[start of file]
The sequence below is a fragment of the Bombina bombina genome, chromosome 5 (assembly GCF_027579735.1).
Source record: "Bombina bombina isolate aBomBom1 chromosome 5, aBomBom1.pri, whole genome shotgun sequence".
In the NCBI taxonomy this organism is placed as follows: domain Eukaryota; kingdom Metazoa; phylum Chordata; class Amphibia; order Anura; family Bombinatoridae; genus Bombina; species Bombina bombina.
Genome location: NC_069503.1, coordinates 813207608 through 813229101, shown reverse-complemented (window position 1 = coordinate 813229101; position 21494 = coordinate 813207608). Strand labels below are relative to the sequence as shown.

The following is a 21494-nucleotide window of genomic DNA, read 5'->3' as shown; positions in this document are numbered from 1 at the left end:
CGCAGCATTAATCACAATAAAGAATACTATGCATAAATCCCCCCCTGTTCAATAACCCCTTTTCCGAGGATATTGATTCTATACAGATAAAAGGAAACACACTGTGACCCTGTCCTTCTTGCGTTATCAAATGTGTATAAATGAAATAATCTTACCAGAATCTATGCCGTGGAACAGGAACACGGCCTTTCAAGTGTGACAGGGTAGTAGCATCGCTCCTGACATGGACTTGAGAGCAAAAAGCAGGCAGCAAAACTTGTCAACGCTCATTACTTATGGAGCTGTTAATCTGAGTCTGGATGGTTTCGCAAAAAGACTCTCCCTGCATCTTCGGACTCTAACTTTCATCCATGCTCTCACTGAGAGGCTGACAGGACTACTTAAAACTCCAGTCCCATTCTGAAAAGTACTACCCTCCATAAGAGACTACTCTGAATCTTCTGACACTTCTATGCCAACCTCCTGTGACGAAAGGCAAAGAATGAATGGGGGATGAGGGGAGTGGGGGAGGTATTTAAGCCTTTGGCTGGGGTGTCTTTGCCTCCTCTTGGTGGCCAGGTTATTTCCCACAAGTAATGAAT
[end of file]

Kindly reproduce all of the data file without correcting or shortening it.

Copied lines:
The sequence below is a fragment of the Bombina bombina genome, chromosome 5 (assembly GCF_027579735.1).
Source record: "Bombina bombina isolate aBomBom1 chromosome 5, aBomBom1.pri, whole genome shotgun sequence".
In the NCBI taxonomy this organism is placed as follows: domain Eukaryota; kingdom Metazoa; phylum Chordata; class Amphibia; order Anura; family Bombinatoridae; genus Bombina; species Bombina bombina.
Genome location: NC_069503.1, coordinates 813207608 through 813229101, shown reverse-complemented (window position 1 = coordinate 813229101; position 21494 = coordinate 813207608). Strand labels below are relative to the sequence as shown.

The following is a 21494-nucleotide window of genomic DNA, read 5'->3' as shown; positions in this document are numbered from 1 at the left end:
CGCAGCATTAATCACAATAAAGAATACTATGCATAAATCCCCCCCTGTTCAATAACCCCTTTTCCGAGGATATTGATTCTATACAGATAAAAGGAAACACACTGTGACCCTGTCCTTCTTGCGTTATCAAATGTGTATAAATGAAATAATCTTACCAGAATCTATGCCGTGGAACAGGAACACGGCCTTTCAAGTGTGACAGGGTAGTAGCATCGCTCCTGACATGGACTTGAGAGCAAAAAGCAGGCAGCAAAACTTGTCAACGCTCATTACTTATGGAGCTGTTAATCTGAGTCTGGATGGTTTCGCAAAAAGACTCTCCCTGCATCTTCGGACTCTAACTTTCATCCATGCTCTCACTGAGAGGCTGACAGGACTACTTAAAACTCCAGTCCCATTCTGAAAAGTACTACCCTCCATAAGAGACTACTCTGAATCTTCTGACACTTCTATGCCAACCTCCTGTGACGAAAGGCAAAGAATGAATGGGGGATGAGGGGAGTGGGGGAGGTATTTAAGCCTTTGGCTGGGGTGTCTTTGCCTCCTCTTGGTGGCCAGGTTATTTCCCACAAGTAATGAAT